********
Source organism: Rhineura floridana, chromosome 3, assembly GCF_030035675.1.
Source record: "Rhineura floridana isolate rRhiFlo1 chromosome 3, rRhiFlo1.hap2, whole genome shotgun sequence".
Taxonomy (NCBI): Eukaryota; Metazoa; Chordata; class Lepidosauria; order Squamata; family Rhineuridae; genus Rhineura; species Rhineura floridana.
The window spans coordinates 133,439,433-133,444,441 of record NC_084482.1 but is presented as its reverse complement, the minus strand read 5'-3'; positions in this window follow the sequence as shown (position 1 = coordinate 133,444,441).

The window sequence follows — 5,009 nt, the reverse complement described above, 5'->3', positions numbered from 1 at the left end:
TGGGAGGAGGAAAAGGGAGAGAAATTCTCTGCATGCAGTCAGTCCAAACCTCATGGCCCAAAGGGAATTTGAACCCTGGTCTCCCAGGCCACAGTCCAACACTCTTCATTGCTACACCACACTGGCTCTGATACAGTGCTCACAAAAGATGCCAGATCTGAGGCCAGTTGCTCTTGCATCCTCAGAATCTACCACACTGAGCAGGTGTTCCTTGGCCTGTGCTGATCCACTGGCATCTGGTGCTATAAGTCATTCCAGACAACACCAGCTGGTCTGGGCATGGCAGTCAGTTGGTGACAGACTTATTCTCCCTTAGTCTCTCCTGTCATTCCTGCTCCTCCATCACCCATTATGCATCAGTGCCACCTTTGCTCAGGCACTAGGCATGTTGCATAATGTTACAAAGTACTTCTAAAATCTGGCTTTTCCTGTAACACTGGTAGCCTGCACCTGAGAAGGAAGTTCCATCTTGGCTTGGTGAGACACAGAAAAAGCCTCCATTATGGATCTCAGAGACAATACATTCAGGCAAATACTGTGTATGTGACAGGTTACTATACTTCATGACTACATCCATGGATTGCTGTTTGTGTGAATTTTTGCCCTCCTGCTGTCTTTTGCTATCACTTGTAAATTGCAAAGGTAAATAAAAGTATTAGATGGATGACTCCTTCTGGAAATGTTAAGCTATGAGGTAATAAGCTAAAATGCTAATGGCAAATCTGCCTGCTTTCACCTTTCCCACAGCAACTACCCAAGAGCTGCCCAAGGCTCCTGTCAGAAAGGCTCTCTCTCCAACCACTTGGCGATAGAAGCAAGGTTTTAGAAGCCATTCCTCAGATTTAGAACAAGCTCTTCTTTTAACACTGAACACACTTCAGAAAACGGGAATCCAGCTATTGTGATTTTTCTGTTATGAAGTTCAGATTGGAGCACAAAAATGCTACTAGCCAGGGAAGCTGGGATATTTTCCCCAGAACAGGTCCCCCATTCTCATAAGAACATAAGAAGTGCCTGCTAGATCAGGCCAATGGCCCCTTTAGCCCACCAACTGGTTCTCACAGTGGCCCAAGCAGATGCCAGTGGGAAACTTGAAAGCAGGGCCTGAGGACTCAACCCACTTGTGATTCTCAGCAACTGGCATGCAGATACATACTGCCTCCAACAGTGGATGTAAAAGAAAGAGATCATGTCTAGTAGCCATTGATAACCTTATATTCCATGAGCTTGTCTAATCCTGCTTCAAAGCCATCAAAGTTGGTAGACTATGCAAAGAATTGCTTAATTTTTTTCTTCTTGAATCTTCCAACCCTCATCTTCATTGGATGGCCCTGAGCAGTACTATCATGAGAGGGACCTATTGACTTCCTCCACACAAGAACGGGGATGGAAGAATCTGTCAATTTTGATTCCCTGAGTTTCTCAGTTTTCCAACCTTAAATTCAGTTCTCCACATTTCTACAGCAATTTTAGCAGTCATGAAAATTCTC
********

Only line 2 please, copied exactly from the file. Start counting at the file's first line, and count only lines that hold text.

Source record: "Rhineura floridana isolate rRhiFlo1 chromosome 3, rRhiFlo1.hap2, whole genome shotgun sequence".